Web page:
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Brighton and Hove Liberal Democrats

Prospects for an early General Election and a referendum on the terms of Brexit

January 22, 2018 10:03 AM
By Nick Hopkinson, chair of the Liberal Democrat European Group
Originally published by Liberal Democrat European Group (LDEG)

What are the prospects for a referendum on the terms of any deal and an early General Election stemming from the ongoing Brexit crisis?

Nigel Farage recently toyed with the possibility of a 'second' referendum. Whilst ostensibly suggesting it might settle the Brexit debate for a generation, his real motivation is to have a referendum before the poor withdrawal deal being negotiated becomes obvious to a substantial majority of voters, and while the two largest parties maintain their 'have your cake and eat it too' support for Brexit. Some argue, perhaps even more importantly, that a referendum allows Farage another chance to be in the national spotlight, perhaps again as UKIP leader.

We should avoid reference to a 'second' referendum as it implies a lack of respect for a 'democratic' decision (the referendum's flaws have been widely discussed elsewhere). Many might regard any parliamentary vote which reverses Brexit as an elitist stitch up. What the people have done, only they can undo. So only a referendum on the terms will have the necessary shared legitimacy to reverse Brexit.

We should not consider the defeat of our Amendment 120 of the EU (Withdrawal) Bill last December as the end of the matter. There will be other opportunities to legislate for a referendum on the terms, including during scrutiny of the EU (Withdrawal) Bill by the Lords before Easter and during scrutiny of the 'EU (Withdrawal) Implementation Bill' in the Autumn.

While we should continue calling for a referendum on the terms (with the option to stay), we should recall political process is less immediately appealing to voters than individual circumstances. We should continue to blame Brexit for the worsening austerity, deterioration in public services, inflation and squeezed living standards.

There are two possible scenarios which may result in a referendum on the terms before it would have to be convened in March 2019 (unless the UK and all EU27 member states agree to extend the Article 50 negotiations timeframe).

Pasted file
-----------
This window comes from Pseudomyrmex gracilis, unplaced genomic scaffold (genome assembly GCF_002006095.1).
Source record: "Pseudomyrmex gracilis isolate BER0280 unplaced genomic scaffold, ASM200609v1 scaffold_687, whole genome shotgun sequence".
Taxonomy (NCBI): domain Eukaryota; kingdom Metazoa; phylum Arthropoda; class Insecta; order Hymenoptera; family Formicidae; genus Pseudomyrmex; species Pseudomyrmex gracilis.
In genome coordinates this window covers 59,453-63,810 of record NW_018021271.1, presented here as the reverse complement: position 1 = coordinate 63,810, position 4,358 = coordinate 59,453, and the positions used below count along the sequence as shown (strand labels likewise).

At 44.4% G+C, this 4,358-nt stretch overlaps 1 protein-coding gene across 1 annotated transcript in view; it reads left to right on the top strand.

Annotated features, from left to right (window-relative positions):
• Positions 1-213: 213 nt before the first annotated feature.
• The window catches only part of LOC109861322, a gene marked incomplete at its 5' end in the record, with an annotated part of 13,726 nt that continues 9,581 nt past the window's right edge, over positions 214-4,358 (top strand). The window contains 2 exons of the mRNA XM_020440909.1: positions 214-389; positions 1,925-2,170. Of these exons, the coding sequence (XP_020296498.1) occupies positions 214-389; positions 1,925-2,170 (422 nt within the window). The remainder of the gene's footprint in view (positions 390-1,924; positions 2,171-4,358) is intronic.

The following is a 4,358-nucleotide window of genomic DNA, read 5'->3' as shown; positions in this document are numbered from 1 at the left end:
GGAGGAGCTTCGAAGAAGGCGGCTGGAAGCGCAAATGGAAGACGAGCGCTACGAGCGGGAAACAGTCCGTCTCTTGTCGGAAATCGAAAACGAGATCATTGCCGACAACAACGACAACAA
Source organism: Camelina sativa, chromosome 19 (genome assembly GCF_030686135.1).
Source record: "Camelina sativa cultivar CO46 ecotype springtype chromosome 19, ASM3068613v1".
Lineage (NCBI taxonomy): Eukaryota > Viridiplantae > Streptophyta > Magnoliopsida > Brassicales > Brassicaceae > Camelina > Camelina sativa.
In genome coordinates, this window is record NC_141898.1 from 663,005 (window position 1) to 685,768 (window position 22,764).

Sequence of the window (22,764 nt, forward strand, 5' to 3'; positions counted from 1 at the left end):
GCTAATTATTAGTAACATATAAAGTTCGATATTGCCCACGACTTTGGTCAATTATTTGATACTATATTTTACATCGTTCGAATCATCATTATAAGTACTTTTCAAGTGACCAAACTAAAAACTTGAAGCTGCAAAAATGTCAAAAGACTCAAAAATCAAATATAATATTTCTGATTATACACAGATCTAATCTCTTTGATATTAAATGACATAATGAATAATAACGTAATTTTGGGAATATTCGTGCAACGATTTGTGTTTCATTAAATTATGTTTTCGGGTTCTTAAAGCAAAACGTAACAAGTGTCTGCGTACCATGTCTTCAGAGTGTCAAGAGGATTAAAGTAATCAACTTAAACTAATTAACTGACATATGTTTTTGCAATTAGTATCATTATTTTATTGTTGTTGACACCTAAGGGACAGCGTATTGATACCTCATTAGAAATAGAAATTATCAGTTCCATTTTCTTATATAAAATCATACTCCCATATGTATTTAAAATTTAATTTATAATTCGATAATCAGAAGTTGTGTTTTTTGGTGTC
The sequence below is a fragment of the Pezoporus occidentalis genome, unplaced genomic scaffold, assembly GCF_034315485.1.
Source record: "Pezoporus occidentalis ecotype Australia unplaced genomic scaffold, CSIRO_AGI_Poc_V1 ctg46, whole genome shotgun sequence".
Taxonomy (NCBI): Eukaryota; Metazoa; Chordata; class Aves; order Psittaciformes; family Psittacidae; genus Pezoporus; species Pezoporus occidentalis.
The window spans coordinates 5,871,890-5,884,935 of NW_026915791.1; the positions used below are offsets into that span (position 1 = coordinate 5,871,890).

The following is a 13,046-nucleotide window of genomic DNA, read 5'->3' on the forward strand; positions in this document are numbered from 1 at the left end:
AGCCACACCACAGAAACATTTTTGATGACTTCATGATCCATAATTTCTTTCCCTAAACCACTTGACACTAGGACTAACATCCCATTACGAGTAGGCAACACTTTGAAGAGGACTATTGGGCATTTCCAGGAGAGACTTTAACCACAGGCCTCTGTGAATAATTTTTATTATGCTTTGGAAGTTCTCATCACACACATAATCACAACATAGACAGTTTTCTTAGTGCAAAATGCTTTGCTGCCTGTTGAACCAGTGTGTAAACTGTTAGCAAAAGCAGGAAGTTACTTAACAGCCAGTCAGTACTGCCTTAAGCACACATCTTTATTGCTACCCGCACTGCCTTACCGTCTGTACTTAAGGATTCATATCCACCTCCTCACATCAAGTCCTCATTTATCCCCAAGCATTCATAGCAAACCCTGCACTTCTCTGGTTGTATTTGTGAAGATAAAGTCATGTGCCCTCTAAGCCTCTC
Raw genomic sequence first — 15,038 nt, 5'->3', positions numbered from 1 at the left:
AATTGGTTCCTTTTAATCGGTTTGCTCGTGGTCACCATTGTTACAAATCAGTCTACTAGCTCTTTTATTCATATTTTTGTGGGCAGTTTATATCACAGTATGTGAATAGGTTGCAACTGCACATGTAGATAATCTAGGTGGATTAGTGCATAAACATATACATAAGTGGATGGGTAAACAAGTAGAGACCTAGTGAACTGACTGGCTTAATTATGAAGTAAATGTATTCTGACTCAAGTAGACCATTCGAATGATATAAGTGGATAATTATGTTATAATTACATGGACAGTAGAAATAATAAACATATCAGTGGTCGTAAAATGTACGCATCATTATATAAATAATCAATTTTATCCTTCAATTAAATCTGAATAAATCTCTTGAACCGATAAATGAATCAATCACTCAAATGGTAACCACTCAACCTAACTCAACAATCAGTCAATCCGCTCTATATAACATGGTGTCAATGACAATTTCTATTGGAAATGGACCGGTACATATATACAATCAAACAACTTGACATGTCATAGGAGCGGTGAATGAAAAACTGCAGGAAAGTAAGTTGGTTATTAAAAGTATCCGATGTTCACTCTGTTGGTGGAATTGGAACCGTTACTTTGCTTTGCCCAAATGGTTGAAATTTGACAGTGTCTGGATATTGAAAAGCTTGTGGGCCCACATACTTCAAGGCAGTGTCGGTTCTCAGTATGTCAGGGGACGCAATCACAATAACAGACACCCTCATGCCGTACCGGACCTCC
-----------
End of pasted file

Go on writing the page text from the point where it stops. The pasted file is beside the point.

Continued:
Another referendum will continue to be fiercely opposed by the Government. However, if public opinion turns overwhelmingly against Brexit and it becomes increasing apparent this Autumn the Government has negotiated a poor Brexit deal, some Tory MPs may regard a referendum as a way for the Government to save face (and their seats). Farage's reappearance will add impetus for a referendum. One also cannot rule out Labour opportunistically coming on board late in the day (as Corbyn did just before one of the 2017 General Election leaders debates).

Secondly, a no deal scenario could prompt an economic and political crisis, potentially necessitating a General Election. In an excellent series, Michael Romberg http://www.london4europe.co.uk/a_political_forecast argues Parliament could "call for a referendum instead of a general election. But I do not see it happening … Parties instinctively wish to fight elections - it is why they exist. Calling for a referendum risks being seen as being closet remainers." If we assume Labour wins a General Election (as many believe), they might settle for the Norway Plus option https://www.libdemvoice.org/prospects-for-the-eu-negotiations-56347.html If Labour falls short of a majority, and forms a coalition possibly with ourselves, the chances of a referendum on the terms of a deal, with the option to remain, are greatly increased. We would argue it is easier and better to 'stay with a say' rather than 'pay with no say'.